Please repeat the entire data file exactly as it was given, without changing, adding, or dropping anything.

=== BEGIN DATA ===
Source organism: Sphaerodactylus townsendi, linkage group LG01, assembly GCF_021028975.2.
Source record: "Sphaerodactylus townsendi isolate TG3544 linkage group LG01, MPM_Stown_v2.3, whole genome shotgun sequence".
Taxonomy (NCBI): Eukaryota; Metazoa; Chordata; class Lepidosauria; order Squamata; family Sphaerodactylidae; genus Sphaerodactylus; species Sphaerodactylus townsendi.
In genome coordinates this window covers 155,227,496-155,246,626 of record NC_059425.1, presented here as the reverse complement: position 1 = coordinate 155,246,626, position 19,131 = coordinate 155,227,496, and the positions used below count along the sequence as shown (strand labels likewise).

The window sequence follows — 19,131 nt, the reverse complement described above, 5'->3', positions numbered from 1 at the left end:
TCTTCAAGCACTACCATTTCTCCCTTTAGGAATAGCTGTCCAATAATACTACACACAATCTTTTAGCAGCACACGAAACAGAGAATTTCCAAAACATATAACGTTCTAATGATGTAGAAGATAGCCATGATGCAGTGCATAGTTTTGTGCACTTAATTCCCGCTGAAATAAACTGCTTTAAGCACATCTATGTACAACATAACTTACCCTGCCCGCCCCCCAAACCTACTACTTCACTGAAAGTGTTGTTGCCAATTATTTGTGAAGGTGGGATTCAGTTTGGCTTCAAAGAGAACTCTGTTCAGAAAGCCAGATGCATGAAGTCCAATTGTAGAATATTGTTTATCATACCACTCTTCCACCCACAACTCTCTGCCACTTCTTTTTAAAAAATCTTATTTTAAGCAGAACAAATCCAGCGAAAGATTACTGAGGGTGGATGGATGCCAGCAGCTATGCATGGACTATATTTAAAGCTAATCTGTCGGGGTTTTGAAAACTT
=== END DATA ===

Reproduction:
Source organism: Sphaerodactylus townsendi, linkage group LG01, assembly GCF_021028975.2.
Source record: "Sphaerodactylus townsendi isolate TG3544 linkage group LG01, MPM_Stown_v2.3, whole genome shotgun sequence".
Taxonomy (NCBI): Eukaryota; Metazoa; Chordata; class Lepidosauria; order Squamata; family Sphaerodactylidae; genus Sphaerodactylus; species Sphaerodactylus townsendi.
In genome coordinates this window covers 155,227,496-155,246,626 of record NC_059425.1, presented here as the reverse complement: position 1 = coordinate 155,246,626, position 19,131 = coordinate 155,227,496, and the positions used below count along the sequence as shown (strand labels likewise).

The window sequence follows — 19,131 nt, the reverse complement described above, 5'->3', positions numbered from 1 at the left end:
TCTTCAAGCACTACCATTTCTCCCTTTAGGAATAGCTGTCCAATAATACTACACACAATCTTTTAGCAGCACACGAAACAGAGAATTTCCAAAACATATAACGTTCTAATGATGTAGAAGATAGCCATGATGCAGTGCATAGTTTTGTGCACTTAATTCCCGCTGAAATAAACTGCTTTAAGCACATCTATGTACAACATAACTTACCCTGCCCGCCCCCCAAACCTACTACTTCACTGAAAGTGTTGTTGCCAATTATTTGTGAAGGTGGGATTCAGTTTGGCTTCAAAGAGAACTCTGTTCAGAAAGCCAGATGCATGAAGTCCAATTGTAGAATATTGTTTATCATACCACTCTTCCACCCACAACTCTCTGCCACTTCTTTTTAAAAAATCTTATTTTAAGCAGAACAAATCCAGCGAAAGATTACTGAGGGTGGATGGATGCCAGCAGCTATGCATGGACTATATTTAAAGCTAATCTGTCGGGGTTTTGAAAACTT